As autumn is in full swing, our PARTRIDGE demo site Burghsluis shows itself from its most colourful side for migrating birds.

12 October 2018 - Published by Paul Stephens

Now that the unusually hot summer breeding season is behind us and our surroundings are lightened up in beautiful autumn colours, the different wintering strategies of our birds are becoming visible again. While our grey partridges remain within their breeding grounds to look for food and cover, many birds migrate south to warmer regions. At this time of year huge numbers pass through the Netherlands during their peak autumn migration. On the weekend of 6-7 October EuroBirdwatch took place, during which birders across Europe make an extra effort to record migrating birds. Although our partridges do not migrate south, many other farmland birds that share their same summer habitat do. In fact, among the top 10 migrating birds recorded during the weekend, three species were farmland birds:

In third place, the Meadow pipit (130,525 observations), in fifth place the Skylark (25,595 observations) and in sixth place the Linnet with 25,380 observations.

The top migrant bird recorded during this years’ count was the chaffinch; 668,848 individuals were recorded in just two days. Hundreds of these seed-eating finches will stick around at our demo-site Burghsluis, where they will feast on the sunflower and teasel seeds that grow in our PARTRIDGE flower blocks. Here, they will spend the coming months in mixed flocks together with linnets, greenfinches, and smaller numbers of brambling and tree sparrows, which will congregate to impressive chattering ‘clouds’ of never-resting songbirds. They love the dense vegetation and fly actively between flower blocks and nearby shrubs, where they hide from birds of prey. The skylarks that stick around have a completely different approach. Usually 150-200 of them stay for winter and spend the majority of the the cold season on the 30 hectares of wheat stubble that are left on the fields, specifically to feed and shelter them. Here, they will remain practically invisible during the bleak winter months.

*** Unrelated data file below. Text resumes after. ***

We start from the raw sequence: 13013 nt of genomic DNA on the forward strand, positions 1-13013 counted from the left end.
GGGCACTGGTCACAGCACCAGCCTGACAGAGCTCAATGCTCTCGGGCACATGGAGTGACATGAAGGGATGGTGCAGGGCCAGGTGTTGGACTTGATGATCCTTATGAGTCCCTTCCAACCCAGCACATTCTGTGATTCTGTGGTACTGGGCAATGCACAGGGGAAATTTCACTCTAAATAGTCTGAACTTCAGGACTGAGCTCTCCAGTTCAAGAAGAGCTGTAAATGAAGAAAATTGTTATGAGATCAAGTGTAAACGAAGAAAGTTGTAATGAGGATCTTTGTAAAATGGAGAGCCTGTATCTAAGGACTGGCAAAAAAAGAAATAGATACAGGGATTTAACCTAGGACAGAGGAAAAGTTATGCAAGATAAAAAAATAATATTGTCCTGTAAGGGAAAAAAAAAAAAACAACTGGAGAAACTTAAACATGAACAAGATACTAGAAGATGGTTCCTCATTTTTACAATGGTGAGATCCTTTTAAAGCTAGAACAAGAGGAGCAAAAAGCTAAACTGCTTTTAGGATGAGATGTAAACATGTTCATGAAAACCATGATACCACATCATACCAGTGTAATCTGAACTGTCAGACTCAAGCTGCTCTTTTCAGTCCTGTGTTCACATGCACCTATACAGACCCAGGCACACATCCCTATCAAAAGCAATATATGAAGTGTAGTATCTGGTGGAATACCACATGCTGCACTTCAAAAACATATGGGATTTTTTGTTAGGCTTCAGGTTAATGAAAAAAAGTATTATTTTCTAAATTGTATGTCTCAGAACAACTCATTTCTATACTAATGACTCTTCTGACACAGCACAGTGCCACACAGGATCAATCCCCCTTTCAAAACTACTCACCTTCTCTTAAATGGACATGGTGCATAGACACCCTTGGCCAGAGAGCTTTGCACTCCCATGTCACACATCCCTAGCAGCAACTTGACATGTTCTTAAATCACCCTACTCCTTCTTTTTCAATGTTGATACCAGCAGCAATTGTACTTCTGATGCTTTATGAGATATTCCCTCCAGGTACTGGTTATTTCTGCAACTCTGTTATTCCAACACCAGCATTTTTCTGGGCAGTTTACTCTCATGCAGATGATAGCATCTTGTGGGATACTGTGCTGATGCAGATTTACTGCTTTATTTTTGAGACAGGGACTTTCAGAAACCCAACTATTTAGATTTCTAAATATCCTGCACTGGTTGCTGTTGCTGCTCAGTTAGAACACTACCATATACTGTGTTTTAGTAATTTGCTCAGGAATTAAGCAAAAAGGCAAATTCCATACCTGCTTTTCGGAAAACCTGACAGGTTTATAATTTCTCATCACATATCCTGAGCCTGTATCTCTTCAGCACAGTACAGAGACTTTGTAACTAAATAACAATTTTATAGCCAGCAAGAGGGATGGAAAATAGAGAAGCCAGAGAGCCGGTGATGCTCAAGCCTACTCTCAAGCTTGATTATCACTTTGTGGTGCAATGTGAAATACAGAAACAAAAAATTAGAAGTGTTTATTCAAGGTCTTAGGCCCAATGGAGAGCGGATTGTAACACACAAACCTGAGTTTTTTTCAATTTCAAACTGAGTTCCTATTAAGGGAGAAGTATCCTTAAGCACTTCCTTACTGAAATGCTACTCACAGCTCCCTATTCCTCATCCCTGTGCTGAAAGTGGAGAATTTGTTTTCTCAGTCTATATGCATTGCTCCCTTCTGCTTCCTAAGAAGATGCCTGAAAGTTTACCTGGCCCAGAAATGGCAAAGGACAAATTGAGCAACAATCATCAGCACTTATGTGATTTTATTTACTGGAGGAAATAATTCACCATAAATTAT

Although many birds will stay to winter, most of them just pass through during migration. Still we see that our demo-site is also attractive to them. Our flower blocks and winter stubbles attract beautiful and rare birds that hang around for a few days to fatten up before they move on to continue their epic journey south to warmer climates. A recent highlight was without a doubt, an elegant pallid harrier that hunted for three days over field margins and stubble fields. Pallid Harriers are rare passing migrants in the Netherlands on their way to their wintering grounds in Africa or even India. The sighting of one these swift and elegant harriers always attracts a lot of birders who wish to see it! At the moment a Finish GPS-tagged female Harrier is spending its time in the North of the Netherlands, so keep your eyes peeled for it to appear at Burghsluis on its way south!

Written by Chris Vreugdenhill, PARTRIDGE project demo site manager for Burghsluis, Het Zeeuwse Landschap; edited by Francis Buner, PARTRIDGE lead-coordinator, GWCT.

Photo credits: Jannie Timmer (finches), Thomas Luiten (Pallid harrier)